LXE uses open-book form factor for its new Windows-based rugged field computer (by Conrad H. Blickenstorfer)
The LXE Marathon, introduced in November of 2010, bridges the gaps between PDAs, notebooks and tablets. It's a cross-over product somewhere between LXE's PDA-style handhelds and their vehicle-mount computers, and it also crosses the functionalities usually provided by either a Windows CE/Windows Mobile device, and one that runs full Windows. So what exactly is the LXE Marathon?
It is a tablet computer that also has a QWERTY keyboard. That's a lot of functionality to pack onto the surface of a ruggedized device with a footprint of just 8.1 x 7.8 inches. But LXE managed to do it while still providing a reasonably large display (7 inches diagonal) with acceptably high and nicely matched resolution (800 x 480 pixel), and a full keyboard that even includes a separate keypad.
Unlike some full keyboards we've seen on similar designs, LXE gave the Marathon a small 58%-scale version of a standard keyboard, and not one of those (often gimmicky) layouts that assumes users will thumbtype like on a giant Blackberry. This way, users will feel right at home on the Marathon's keyboard, small though it is, and it seems a good solution. There are also ten assignable function keys, and those always come in handy on tablet computers.
Under the hood, the Marathon employs the Intel Atom ciruitry that's been powering an increasing number of lightweight, fanless tablets, panels and similar devices that require adequate computing power while generating little heat and going easy on the battery. LXE chose the by now almost ubiquitous 1.6GHz Atom Z530, one of the first Atom processors released. The Z530 enjoys "embedded" status, which means that Intel will support it for many years. Even combined with its US15W companion chip, this frugal chipset uses just about 5 watts.
On the ruggedness side, the Marathon specs indicate IP65 sealing, where the "6" means the device is totally dust-proof and the "5" that it can handle low-pressure water jets from all directions; the ability to survive multiple 4-foot drops to concrete; and it has a wide operating temperature range of 4 to 122 degrees Fahrenheit. LXE also lists additional ruggedness testing as well as numerous certifications (see specs).
The Marathon has adequate onboard connectivity (USB, audio), with much more available via external docks (desktop and vehicle cradles are available). There's 802.11a/b/g/n WiFi and Bluetooth 2.1. AGPS is included, and there are internal antennas. The Marathon can be customized for various data collection tasks via an optional 2D imager, 2-megapixel AF camera (top-center on backside), and magnetic stripe reader.
While the Marathon concept is innovative and has plenty of application potential, there are some caveats. Despite the low-power Atom processor, the small standard battery is only good for 2.5 hours or so. That's enough if the unit is only occasionally removed from a dock, but not in the field. For that, LXE provides secondary 6 and 9-hour batteries that snap onto the back of the Marathon, extending thickness some. Outdoor users will want the optional transflective display as the standard transmissive display, while bright (400 nits), is primarily for warehousing and other indoor applications. The Marathon's resistive touch screen probably works well for custom apps, but Windows itself has never been a good match for resistive touch.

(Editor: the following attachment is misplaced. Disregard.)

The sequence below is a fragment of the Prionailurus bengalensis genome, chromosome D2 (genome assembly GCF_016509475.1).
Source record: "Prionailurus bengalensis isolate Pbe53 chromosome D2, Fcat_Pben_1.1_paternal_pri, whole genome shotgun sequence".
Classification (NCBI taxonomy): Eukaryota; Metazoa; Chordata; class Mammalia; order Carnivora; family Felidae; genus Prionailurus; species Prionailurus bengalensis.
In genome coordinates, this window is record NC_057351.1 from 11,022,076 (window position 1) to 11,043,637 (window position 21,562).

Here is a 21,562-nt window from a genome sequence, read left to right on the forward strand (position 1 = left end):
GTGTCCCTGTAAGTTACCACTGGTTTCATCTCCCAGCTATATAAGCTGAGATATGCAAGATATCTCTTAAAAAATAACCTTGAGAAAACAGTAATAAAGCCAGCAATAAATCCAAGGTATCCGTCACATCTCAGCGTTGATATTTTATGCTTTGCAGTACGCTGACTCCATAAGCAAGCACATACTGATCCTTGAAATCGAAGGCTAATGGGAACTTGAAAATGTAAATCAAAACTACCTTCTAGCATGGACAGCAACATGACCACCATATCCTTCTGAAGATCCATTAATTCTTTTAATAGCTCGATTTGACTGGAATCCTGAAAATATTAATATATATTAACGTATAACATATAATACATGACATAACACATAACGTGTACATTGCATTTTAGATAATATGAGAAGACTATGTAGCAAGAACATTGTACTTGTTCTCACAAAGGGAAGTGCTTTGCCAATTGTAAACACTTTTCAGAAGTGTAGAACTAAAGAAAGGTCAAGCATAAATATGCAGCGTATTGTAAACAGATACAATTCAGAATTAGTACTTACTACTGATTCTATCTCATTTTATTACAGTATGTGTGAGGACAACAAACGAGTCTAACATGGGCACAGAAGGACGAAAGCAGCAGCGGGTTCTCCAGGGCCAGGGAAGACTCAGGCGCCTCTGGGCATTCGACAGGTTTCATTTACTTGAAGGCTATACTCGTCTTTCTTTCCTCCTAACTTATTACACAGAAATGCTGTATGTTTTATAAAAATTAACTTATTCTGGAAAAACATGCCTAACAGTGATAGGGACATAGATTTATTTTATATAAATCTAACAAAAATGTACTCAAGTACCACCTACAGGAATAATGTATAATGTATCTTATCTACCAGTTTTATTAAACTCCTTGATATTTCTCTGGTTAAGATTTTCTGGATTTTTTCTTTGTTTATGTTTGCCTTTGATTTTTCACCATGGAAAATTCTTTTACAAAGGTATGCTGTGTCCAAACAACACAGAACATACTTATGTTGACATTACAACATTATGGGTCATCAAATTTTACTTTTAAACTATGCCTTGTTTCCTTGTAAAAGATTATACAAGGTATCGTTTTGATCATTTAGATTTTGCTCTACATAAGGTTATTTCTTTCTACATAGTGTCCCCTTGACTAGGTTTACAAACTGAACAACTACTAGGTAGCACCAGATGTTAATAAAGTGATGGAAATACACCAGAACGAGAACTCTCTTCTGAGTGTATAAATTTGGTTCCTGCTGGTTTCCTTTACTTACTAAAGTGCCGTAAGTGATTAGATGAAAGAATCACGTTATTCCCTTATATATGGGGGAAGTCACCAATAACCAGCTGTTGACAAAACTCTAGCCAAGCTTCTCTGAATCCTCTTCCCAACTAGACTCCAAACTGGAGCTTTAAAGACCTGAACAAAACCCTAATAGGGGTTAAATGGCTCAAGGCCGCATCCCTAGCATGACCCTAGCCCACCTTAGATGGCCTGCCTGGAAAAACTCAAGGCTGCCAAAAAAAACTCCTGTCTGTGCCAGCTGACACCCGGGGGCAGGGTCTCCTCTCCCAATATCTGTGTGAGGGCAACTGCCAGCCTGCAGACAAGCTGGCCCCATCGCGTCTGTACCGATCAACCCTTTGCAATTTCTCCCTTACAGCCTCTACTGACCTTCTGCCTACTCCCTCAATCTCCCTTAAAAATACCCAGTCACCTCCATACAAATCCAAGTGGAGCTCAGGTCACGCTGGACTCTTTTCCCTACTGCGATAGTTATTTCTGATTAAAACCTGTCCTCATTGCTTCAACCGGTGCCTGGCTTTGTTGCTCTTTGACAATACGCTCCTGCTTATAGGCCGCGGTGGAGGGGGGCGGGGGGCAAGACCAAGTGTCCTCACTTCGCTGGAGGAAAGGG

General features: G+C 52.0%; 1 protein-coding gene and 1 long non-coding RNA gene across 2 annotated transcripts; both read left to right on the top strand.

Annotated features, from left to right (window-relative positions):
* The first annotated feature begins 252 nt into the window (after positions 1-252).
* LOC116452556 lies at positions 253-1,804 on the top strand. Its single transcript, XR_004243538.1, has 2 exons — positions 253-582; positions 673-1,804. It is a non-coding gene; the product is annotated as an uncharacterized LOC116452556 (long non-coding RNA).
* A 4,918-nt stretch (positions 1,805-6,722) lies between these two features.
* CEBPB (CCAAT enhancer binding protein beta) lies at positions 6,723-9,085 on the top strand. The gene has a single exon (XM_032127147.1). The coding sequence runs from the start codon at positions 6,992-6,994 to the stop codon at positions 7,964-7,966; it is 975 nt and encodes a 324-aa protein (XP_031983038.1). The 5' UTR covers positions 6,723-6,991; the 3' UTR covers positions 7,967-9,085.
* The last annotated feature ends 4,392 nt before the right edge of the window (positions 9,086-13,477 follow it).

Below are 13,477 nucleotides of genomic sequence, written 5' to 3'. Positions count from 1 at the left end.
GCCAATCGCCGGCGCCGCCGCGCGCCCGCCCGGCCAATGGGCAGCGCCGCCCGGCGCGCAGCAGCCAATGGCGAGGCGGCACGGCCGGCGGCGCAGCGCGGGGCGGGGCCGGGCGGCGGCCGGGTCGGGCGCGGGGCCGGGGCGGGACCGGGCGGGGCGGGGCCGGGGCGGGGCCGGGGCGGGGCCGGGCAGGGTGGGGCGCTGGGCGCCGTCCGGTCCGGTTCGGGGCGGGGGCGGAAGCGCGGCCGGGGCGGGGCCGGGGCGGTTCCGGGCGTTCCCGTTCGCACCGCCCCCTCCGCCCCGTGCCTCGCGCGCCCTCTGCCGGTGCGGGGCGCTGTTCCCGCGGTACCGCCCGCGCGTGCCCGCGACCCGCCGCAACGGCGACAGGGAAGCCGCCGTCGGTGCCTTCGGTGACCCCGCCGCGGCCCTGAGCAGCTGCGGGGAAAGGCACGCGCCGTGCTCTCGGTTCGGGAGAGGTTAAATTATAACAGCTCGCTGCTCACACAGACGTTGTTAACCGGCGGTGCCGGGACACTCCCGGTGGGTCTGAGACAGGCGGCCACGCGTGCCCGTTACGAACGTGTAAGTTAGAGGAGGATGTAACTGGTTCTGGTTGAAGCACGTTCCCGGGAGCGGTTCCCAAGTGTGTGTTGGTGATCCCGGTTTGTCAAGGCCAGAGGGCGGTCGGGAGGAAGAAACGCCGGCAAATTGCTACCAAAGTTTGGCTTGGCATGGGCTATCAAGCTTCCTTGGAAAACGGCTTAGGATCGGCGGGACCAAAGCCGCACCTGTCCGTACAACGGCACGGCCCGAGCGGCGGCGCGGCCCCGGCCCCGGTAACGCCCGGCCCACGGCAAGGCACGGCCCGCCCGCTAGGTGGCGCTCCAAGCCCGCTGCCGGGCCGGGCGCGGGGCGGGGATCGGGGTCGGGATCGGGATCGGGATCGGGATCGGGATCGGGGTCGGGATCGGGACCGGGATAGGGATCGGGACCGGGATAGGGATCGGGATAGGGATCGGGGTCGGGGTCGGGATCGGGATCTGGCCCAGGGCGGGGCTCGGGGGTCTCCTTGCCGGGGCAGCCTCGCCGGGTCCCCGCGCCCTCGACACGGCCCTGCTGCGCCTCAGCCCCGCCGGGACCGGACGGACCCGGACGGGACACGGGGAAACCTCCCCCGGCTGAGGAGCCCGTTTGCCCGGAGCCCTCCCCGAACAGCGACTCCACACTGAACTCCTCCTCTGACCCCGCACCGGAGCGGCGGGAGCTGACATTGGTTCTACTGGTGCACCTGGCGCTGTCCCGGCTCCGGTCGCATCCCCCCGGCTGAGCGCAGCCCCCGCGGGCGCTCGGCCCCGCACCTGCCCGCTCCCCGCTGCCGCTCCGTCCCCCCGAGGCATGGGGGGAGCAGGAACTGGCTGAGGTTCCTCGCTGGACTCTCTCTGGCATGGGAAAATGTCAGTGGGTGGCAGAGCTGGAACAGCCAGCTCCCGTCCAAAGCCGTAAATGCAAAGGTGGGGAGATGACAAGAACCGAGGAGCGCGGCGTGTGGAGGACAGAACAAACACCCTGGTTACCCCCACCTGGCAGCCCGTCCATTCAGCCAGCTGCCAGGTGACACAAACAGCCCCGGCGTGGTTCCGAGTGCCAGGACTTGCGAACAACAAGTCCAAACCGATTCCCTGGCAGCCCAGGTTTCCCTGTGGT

Overall, the Marathon is a very good addition to LXE's lineup. Microsoft hasn't really done much with Windows CE for the past few years, and many applications now require full Windows 7 or XP. Though not a speed demon, the Atom Z530 has proven to be able to run full Windows implementations, and especially those based on embedded versions. LXE also is one of the few who offers such a "cross-over" device (others are primarily the Panasonic U1, the DAP M8920, the DLI 8400, the Arbor Gladius 720, and the Black Diamond SwitchBack), and the LXE Marathon certainly adds a very attractive contender.
Below is a video describing the Marathon that LXE, which became part of Honeywell in 2011, released in September of 2011.
Added 06/2011, updated 09/2011
Rugged field tablet computer
Intel Atom Z530
Intel "Poulsbo" SCH US15W/GMA500
1GB or 2GB DDR2 533MHz SDRAM
Windows 7, Windows XP Pro, Windows Embedded Standard (WES 2009)
Transmissive TFT with 400 nit backlight; optional transflective indoor/outdoor display
7-inch/800 x 480 pixel WVGA
4-wire resistive touchscreen
Full 58%-scale QWERTY keyboard with separate number pad, 10 function keys, and backlight
4 to +122F (-20 to +50C)
IEC 60529 compliant to IP65 Design
4ft. (1.2m) multiple drops to concrete
Emissions: FCC & ETSI; Immunity: ETSI; Safety: UL 60950-1, CSA C22.2 No. 60950-1, EN 60950, IEC 60950; Battery Safety: UL 2054, IEEE 1725; Radio: FCC Part 15C, IC RSS210, 102, EN 300 328, China SRRC, Singapore IDA, Malaysia SIRIM; Radio Safety: FCC OET Bulletin 65, IC RSS 102, EN 50360; RoHS compliant
8.1 x 7.8 x 1.3 inches
2.2 lbs. including battery
Li-ION primary battery, 2.5-hr life (optional secondary batteries for 6- & 9-hr operation)
2 USB 2.0, dual speakers, audio in/out, fingerprint reader, dock (2 USB, external WWAN radio & GPS antenna ports, RS232, GA expansion port, charging)
Bluetooth v2.1 + EDR, 802.11a/b/g/n WiFi, AGPS
Optional 2D imager, 2mp AF camera, mag stripe reader